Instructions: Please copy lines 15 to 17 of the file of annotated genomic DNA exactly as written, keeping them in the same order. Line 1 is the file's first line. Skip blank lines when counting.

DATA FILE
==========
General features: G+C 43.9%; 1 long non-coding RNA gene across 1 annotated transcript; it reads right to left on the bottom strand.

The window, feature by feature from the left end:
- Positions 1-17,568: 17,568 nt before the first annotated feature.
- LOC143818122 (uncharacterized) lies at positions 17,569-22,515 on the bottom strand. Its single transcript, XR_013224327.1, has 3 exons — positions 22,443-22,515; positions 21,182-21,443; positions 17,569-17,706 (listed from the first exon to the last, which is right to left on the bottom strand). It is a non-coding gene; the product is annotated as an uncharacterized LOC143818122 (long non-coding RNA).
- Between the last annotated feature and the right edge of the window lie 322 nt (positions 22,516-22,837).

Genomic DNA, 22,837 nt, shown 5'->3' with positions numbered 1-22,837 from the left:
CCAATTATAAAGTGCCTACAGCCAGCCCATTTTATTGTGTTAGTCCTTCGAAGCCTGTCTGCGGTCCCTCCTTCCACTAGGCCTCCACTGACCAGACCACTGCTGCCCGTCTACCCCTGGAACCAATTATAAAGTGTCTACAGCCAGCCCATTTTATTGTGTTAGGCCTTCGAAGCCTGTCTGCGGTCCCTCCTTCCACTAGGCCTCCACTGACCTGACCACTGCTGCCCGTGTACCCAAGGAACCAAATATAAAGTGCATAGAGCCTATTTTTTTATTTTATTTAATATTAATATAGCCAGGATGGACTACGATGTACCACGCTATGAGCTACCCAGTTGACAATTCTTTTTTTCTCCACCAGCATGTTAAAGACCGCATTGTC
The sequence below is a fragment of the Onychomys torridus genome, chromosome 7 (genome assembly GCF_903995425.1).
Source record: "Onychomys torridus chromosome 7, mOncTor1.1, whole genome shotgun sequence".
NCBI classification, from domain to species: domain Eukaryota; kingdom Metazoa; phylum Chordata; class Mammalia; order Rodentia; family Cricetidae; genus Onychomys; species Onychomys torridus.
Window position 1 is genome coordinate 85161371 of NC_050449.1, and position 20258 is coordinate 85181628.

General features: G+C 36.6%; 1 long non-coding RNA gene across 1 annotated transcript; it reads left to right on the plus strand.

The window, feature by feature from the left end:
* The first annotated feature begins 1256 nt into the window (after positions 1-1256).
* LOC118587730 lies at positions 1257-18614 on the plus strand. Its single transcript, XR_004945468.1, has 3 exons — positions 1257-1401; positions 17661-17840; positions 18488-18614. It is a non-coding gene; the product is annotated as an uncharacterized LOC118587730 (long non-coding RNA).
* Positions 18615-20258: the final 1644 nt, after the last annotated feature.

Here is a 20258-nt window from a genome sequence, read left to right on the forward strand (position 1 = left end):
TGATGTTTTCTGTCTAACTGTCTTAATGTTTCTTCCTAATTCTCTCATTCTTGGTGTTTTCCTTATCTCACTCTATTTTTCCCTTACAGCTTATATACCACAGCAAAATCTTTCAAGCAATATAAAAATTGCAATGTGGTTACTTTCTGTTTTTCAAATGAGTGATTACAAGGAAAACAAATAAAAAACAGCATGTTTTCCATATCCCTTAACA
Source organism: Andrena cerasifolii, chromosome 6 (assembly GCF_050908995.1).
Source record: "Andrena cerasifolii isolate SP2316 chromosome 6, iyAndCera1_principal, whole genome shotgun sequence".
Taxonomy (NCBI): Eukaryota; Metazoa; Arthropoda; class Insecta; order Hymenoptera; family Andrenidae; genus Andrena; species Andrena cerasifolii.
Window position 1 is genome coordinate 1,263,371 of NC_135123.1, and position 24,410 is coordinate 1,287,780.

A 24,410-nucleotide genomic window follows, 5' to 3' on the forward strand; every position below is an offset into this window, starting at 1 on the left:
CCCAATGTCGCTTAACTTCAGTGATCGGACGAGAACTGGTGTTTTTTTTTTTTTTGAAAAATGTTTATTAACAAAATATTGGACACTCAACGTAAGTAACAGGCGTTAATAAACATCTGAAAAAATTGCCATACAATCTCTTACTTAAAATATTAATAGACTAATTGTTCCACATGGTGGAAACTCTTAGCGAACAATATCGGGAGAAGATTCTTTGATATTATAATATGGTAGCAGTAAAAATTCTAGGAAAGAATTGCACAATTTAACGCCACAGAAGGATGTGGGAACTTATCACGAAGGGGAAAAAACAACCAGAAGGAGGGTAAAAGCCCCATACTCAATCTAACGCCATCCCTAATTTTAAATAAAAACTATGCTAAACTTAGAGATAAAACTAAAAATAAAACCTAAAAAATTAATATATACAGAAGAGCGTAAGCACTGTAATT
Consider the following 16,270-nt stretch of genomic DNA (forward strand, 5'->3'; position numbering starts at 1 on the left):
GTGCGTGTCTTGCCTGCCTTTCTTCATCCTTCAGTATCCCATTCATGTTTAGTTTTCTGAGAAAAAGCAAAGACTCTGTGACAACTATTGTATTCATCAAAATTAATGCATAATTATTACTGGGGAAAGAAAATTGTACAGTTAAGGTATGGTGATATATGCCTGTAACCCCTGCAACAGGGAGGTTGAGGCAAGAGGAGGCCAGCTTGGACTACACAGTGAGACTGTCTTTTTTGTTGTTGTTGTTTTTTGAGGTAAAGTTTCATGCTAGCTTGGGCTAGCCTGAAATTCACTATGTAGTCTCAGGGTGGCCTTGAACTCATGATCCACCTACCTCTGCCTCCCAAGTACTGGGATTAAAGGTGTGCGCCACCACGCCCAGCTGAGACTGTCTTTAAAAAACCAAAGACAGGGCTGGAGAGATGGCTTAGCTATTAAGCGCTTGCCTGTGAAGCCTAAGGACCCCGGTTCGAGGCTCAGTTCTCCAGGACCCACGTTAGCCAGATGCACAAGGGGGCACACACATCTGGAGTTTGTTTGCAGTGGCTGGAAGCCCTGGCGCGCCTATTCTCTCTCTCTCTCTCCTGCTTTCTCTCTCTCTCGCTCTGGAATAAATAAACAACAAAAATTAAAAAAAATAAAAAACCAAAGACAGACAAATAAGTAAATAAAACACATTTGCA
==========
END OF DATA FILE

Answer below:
* LOC118587730 lies at positions 1257-18614 on the plus strand. Its single transcript, XR_004945468.1, has 3 exons — positions 1257-1401; positions 17661-17840; positions 18488-18614. It is a non-coding gene; the product is annotated as an uncharacterized LOC118587730 (long non-coding RNA).
* Positions 18615-20258: the final 1644 nt, after the last annotated feature.

Here is a 20258-nt window from a genome sequence, read left to right on the forward strand (position 1 = left end):